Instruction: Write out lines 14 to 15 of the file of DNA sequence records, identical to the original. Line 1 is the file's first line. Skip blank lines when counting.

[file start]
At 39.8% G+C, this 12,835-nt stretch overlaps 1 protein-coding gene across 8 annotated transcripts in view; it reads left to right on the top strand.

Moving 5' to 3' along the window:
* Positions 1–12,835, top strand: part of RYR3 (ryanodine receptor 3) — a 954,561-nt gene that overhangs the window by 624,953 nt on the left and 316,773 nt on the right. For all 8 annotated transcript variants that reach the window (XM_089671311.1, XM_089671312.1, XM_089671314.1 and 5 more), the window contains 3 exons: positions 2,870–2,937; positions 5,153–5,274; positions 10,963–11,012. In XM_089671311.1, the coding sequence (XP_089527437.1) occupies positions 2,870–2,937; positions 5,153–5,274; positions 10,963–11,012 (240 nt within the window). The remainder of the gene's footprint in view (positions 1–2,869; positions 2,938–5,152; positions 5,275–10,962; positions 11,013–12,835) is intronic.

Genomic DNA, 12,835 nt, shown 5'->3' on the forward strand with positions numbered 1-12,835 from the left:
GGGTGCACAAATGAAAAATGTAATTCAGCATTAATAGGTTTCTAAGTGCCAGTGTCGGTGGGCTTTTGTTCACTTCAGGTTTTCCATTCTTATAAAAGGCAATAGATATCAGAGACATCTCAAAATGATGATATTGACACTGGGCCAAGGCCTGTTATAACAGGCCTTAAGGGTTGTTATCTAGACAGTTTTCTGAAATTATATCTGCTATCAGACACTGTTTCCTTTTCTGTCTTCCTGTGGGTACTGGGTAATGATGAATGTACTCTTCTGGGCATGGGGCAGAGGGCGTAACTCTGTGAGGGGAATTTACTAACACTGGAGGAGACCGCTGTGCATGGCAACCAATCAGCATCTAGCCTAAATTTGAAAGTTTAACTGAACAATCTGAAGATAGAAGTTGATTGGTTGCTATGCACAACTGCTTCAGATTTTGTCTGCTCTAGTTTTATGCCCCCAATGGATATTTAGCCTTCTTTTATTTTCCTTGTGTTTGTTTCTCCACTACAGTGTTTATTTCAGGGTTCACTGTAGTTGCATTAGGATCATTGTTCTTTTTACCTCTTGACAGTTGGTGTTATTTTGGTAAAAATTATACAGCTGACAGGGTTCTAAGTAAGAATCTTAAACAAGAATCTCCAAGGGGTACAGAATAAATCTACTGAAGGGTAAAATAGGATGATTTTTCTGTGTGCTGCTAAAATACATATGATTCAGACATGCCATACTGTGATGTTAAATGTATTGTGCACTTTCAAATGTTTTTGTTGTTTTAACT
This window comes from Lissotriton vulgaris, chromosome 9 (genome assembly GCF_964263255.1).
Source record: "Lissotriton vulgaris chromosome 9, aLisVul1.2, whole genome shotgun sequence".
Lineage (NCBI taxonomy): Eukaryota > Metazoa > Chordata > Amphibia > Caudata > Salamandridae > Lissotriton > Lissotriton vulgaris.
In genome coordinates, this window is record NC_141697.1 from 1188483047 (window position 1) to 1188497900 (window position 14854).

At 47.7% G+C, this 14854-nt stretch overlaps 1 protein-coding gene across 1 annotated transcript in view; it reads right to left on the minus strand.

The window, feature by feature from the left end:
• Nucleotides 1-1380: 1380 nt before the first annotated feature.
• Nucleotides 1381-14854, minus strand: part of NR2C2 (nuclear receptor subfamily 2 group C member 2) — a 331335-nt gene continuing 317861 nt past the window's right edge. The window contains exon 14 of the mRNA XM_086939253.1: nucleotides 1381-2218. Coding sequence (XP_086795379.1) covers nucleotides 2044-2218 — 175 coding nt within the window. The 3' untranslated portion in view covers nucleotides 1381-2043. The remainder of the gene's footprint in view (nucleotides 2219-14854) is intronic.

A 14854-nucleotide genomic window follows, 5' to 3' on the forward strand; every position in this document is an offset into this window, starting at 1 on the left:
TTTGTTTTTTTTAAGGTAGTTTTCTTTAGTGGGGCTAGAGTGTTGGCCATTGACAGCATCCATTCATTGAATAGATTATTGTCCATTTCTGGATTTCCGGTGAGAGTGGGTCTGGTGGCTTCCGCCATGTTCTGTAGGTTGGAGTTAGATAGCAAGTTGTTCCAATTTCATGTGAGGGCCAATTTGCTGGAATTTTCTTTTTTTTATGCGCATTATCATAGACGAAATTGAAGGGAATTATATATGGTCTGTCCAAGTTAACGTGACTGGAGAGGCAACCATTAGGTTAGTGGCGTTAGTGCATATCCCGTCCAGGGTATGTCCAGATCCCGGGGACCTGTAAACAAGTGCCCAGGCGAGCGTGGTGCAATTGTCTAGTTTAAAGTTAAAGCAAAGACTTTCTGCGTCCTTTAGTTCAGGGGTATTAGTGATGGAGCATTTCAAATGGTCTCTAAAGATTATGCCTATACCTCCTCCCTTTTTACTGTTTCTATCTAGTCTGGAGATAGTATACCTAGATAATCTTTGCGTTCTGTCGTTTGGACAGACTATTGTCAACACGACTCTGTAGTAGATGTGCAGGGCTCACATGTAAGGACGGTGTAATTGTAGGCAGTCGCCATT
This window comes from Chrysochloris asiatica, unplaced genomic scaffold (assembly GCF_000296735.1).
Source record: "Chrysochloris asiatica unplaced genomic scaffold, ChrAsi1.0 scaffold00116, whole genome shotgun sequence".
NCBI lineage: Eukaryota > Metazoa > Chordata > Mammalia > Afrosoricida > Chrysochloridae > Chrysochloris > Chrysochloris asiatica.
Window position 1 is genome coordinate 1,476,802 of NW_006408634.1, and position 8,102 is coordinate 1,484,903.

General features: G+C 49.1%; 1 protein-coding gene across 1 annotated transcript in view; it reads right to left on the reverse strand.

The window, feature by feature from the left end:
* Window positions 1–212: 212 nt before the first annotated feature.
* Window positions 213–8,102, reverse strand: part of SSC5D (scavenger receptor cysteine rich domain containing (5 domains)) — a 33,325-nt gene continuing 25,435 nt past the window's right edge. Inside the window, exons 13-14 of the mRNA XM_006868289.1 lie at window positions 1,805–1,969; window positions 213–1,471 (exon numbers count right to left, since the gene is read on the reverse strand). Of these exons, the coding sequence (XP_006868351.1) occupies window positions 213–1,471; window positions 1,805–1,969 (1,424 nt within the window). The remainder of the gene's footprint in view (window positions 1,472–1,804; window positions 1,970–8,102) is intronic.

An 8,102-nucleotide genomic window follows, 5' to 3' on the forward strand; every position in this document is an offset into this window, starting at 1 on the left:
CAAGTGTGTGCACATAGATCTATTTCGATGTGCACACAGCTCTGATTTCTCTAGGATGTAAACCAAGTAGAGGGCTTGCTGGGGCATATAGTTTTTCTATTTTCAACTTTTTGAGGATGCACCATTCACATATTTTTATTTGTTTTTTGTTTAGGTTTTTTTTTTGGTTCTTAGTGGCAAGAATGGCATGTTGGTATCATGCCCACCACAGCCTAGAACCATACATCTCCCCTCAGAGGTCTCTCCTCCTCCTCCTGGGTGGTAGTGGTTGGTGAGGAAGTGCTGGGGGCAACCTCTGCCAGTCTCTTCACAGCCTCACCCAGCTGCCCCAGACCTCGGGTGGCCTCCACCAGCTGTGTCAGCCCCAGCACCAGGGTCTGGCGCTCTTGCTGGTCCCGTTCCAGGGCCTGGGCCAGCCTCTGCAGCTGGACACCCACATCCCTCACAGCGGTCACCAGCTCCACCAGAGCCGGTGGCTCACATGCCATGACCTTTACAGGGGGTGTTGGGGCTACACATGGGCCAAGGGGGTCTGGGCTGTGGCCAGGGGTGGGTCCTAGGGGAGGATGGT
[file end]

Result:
A 14854-nucleotide genomic window follows, 5' to 3' on the forward strand; every position in this document is an offset into this window, starting at 1 on the left:
TTTGTTTTTTTTAAGGTAGTTTTCTTTAGTGGGGCTAGAGTGTTGGCCATTGACAGCATCCATTCATTGAATAGATTATTGTCCATTTCTGGATTTCCGGTGAGAGTGGGTCTGGTGGCTTCCGCCATGTTCTGTAGGTTGGAGTTAGATAGCAAGTTGTTCCAATTTCATGTGAGGGCCAATTTGCTGGAATTTTCTTTTTTTTATGCGCATTATCATAGACGAAATTGAAGGGAATTATATATGGTCTGTCCAAGTTAACGTGACTGGAGAGGCAACCATTAGGTTAGTGGCGTTAGTGCATATCCCGTCCAGGGTATGTCCAGATCCCGGGGACCTGTAAACAAGTGCCCAGGCGAGCGTGGTGCAATTGTCTAGTTTAAAGTTAAAGCAAAGACTTTCTGCGTCCTTTAGTTCAGGGGTATTAGTGATGGAGCATTTCAAATGGTCTCTAAAGATTATGCCTATACCTCCTCCCTTTTTACTGTTTCTATCTAGTCTGGAGATAGTATACCTAGATAATCTTTGCGTTCTGTCGTTTGGACAGACTATTGTCAACACGACTCTGTAGTAGATGTGCAGGGCTCACATGTAAGGACGGTGTAATTGTAGGCAGTCGCCATT